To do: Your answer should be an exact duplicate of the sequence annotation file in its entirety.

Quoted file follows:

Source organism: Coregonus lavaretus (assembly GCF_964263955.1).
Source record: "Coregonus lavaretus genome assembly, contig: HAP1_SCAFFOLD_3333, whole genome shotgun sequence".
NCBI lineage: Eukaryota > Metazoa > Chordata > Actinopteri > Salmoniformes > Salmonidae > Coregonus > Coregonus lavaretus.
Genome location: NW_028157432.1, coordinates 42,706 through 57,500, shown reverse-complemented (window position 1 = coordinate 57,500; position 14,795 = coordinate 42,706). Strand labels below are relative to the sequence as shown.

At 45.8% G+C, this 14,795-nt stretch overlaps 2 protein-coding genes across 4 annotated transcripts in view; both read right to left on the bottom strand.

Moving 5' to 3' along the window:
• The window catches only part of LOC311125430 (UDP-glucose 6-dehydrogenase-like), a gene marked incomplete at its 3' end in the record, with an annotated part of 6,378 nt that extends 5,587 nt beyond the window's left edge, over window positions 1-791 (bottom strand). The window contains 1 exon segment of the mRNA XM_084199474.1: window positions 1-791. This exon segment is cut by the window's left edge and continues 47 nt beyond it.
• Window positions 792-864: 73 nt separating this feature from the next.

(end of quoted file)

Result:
Source organism: Coregonus lavaretus (assembly GCF_964263955.1).
Source record: "Coregonus lavaretus genome assembly, contig: HAP1_SCAFFOLD_3333, whole genome shotgun sequence".
NCBI lineage: Eukaryota > Metazoa > Chordata > Actinopteri > Salmoniformes > Salmonidae > Coregonus > Coregonus lavaretus.
Genome location: NW_028157432.1, coordinates 42,706 through 57,500, shown reverse-complemented (window position 1 = coordinate 57,500; position 14,795 = coordinate 42,706). Strand labels below are relative to the sequence as shown.

At 45.8% G+C, this 14,795-nt stretch overlaps 2 protein-coding genes across 4 annotated transcripts in view; both read right to left on the bottom strand.

Moving 5' to 3' along the window:
• The window catches only part of LOC311125430 (UDP-glucose 6-dehydrogenase-like), a gene marked incomplete at its 3' end in the record, with an annotated part of 6,378 nt that extends 5,587 nt beyond the window's left edge, over window positions 1-791 (bottom strand). The window contains 1 exon segment of the mRNA XM_084199474.1: window positions 1-791. This exon segment is cut by the window's left edge and continues 47 nt beyond it.
• Window positions 792-864: 73 nt separating this feature from the next.